Valid point, Traci. If people were aware of what’s happening Native communities, they might care about Native issues. Thanks, Traci, for letting me share your comment on the blog.

  3. Hi Karen,
    Yes, there is indeed power in the collective voice. When I hear Native Americans speaking up for their values, rights and property, I cheer!

    I hear some blame in this post. “Society” can’t be completely blamed as apathetic when Native Americans themselves are silent. I understand too, that many tribal traditions value silence and listening, and do not value speech like mainstream America does. This is a cultural catch 22. How can society come to care about what they don’t hear about? How can Native American issues be communicated while they practice another Native American value, silence?

    i wonder if you see your role as that of a cultural interpreter. A translator interprets both sides with respect. That’s a powerful and helpful role.

    I believe that mainstream America is capable of great care for justice. The changes over my lifetime that have taken place toward African Americans, LGBT and Military members (Vietnam vets in particular) are proof to me that with advocacy, justice and compassion can win.

    Thank you for being a voice for Native Americans.

    • Hello, Maryjean. I understand what you mean about valuing silence. As children, my siblings and I were taught our Ho-Chunk values and teachings, which included that children are to be quiet in a public setting. We lived in a non-Indian community and I went to school every day with mostly white children. I always felt that there were two worlds: my Native culture and mainstream America. I come from a patriarchal culture and it is customary for me to have my husband or a male relative speak for me in certain cultural situations. I try to follow those teachings, but I also know my rights as an individual in the larger society. My parents encouraged us to get a good education so we could succeed. In order to learn and compete, I had to speak up and participate. I think there is a way to be respectful of one’s cultural values and step outside that comfort zone in the non-Indian world.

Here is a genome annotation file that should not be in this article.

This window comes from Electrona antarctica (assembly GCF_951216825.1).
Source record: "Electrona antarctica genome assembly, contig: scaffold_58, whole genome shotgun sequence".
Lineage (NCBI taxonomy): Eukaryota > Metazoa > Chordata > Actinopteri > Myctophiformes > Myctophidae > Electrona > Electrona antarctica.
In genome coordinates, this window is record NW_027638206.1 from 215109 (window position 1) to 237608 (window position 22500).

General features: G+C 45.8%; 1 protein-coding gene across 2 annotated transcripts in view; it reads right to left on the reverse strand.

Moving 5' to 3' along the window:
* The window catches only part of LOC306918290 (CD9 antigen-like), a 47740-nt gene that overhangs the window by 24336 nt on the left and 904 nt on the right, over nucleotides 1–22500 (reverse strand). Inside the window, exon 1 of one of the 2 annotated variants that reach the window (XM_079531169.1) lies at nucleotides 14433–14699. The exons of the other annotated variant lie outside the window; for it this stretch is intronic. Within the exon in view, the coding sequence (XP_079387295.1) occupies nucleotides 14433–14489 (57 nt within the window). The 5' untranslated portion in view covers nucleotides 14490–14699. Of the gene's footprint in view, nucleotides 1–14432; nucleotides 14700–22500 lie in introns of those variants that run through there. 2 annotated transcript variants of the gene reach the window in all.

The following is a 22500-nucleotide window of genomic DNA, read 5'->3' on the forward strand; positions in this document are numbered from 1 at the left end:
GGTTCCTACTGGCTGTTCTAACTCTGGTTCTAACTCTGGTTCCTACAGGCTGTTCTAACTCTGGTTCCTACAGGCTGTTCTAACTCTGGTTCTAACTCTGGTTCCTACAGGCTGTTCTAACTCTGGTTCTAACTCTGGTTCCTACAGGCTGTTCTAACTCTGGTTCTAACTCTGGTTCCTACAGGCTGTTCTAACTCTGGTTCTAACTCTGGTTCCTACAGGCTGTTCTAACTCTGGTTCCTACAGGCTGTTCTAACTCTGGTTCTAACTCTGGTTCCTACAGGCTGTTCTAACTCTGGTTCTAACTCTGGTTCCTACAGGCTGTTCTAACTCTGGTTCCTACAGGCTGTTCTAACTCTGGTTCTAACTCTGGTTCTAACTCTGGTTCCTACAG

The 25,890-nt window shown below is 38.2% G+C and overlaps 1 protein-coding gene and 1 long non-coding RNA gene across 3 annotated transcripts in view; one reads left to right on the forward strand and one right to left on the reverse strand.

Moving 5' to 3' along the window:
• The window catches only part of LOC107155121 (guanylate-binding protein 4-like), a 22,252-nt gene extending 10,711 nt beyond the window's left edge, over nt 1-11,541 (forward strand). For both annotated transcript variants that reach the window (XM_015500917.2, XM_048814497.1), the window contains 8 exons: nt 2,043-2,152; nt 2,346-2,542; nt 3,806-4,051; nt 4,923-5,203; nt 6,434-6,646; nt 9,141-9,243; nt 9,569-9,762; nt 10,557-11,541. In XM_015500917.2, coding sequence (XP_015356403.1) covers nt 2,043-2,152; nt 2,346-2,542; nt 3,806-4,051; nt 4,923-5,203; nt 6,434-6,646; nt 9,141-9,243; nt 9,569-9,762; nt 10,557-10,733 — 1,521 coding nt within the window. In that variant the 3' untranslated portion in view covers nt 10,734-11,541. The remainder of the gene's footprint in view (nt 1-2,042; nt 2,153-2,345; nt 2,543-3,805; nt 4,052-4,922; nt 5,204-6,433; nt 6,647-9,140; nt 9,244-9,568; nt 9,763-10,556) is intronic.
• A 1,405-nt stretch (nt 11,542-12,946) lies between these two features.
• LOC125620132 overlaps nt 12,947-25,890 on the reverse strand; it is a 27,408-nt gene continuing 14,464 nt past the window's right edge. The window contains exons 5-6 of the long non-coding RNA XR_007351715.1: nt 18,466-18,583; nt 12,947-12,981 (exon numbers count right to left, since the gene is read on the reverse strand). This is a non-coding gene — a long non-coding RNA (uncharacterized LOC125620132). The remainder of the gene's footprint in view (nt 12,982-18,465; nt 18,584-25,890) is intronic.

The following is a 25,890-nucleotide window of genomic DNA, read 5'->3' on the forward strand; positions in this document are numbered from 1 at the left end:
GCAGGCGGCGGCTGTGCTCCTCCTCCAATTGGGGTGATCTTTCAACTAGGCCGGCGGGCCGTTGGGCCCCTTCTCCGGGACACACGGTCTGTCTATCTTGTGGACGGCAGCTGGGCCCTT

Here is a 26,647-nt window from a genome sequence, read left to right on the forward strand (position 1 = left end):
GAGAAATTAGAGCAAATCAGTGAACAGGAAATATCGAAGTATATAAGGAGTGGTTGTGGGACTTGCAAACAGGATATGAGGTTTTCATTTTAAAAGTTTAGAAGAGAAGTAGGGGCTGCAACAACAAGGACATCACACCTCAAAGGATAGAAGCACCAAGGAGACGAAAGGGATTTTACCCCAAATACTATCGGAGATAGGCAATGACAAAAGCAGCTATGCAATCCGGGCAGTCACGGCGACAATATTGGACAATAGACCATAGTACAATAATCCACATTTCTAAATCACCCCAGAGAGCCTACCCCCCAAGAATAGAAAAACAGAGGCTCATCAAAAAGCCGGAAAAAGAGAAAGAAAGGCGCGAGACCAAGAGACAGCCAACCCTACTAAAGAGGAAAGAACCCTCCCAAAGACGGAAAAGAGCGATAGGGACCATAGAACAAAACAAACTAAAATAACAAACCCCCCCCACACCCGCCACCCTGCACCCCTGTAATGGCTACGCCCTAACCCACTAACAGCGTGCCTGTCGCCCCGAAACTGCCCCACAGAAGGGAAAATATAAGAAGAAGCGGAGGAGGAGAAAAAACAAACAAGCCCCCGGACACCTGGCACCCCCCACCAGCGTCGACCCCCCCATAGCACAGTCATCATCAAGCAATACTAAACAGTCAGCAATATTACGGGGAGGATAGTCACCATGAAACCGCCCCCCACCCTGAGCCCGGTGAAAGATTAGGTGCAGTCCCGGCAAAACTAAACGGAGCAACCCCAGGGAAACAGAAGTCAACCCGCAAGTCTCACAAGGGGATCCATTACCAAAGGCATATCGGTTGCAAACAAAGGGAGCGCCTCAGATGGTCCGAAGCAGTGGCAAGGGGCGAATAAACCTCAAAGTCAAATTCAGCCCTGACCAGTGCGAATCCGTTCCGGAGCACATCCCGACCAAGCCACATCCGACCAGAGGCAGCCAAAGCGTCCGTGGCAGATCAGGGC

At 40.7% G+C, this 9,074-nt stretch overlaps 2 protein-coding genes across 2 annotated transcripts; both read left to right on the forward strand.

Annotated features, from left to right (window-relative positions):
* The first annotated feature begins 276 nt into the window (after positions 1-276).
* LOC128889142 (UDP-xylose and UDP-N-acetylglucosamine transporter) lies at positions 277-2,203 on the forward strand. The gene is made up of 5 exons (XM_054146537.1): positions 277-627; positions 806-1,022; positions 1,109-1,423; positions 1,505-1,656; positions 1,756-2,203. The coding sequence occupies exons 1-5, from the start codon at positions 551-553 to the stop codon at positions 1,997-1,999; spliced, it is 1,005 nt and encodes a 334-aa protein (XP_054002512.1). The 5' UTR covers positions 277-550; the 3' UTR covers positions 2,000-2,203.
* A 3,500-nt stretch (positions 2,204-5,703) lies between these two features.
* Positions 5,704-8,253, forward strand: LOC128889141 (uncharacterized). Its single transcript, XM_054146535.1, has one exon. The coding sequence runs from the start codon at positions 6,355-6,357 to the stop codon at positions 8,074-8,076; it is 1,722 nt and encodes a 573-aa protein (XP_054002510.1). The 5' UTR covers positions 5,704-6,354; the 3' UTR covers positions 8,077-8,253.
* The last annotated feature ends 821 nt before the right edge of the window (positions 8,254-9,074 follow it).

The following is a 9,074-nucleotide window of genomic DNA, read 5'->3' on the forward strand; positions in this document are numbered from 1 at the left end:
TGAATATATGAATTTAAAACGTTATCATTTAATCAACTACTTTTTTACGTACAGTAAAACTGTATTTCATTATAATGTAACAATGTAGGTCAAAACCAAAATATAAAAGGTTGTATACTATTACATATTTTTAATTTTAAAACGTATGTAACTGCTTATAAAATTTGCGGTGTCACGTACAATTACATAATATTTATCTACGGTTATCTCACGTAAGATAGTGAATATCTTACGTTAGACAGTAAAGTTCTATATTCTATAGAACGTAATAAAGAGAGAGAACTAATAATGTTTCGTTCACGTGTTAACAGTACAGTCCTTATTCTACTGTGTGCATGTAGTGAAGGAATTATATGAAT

You asked if I see myself as a cultural interpreter. I have not thought about that before. I see myself as newswoman and a journalist. If my writing helps people gain some understanding of Native issues, then that is a positive result.
      Thanks so much for expressing your insights.

  4. I have always loved to learn about Native Americans, in the US and Latin America. I was raised with diversity and appreciate it. My family and I respect and practically revere Native Americans, feeling pain when we see them get negative press. I can only speak for myself, but when I try to express interest in other cultures, I often feel somewhat isolated, and feel as if I am eyed suspiciously, and ridiculed (though never verbally) for not understanding the nuances of the culture. I feel I am among a society that is not going to allow me in, or not let me know too much. Native Americans are not the only group that exude this feeling (to me), and it is highly likely that White people appear the same way to non-Whites. I am only relating MY experiences, over decades. Non-Native Americans may seem apathetic, when in reality, I feel much of the ignorance is due to simply not SEEING or being exposed to other cultures. I simply can’t believe that most people just don’t care about Native Americans. Here in Phoenix, and in Oklahoma, Native American culture is celebrated, and I see their presence everywhere, raising our awareness. I agree the Natives have been historically poorly treated, and I hope today we are more enlightened about caring for all cultures. I for one would love to become more educated about Native American ways. Native American culture, like many ethnic and religious groups, have many rituals and customs, while most of us White folks have a bland life, bereft of tribal icons, coming of age ceremonies, respect for our elders, and other traditions. Sometimes I think these differences contribute to the division of cultures, making it harder for WHite people to appreciate and understand other cultures.

    • Barb: Thanks for your thoughtful comment. You just took a step toward building understanding. Having a dialogue among different cultures helps break down barriers. I’m glad to hear your view and your optimism. We need more of it.
      Thanks so much for reading my blog.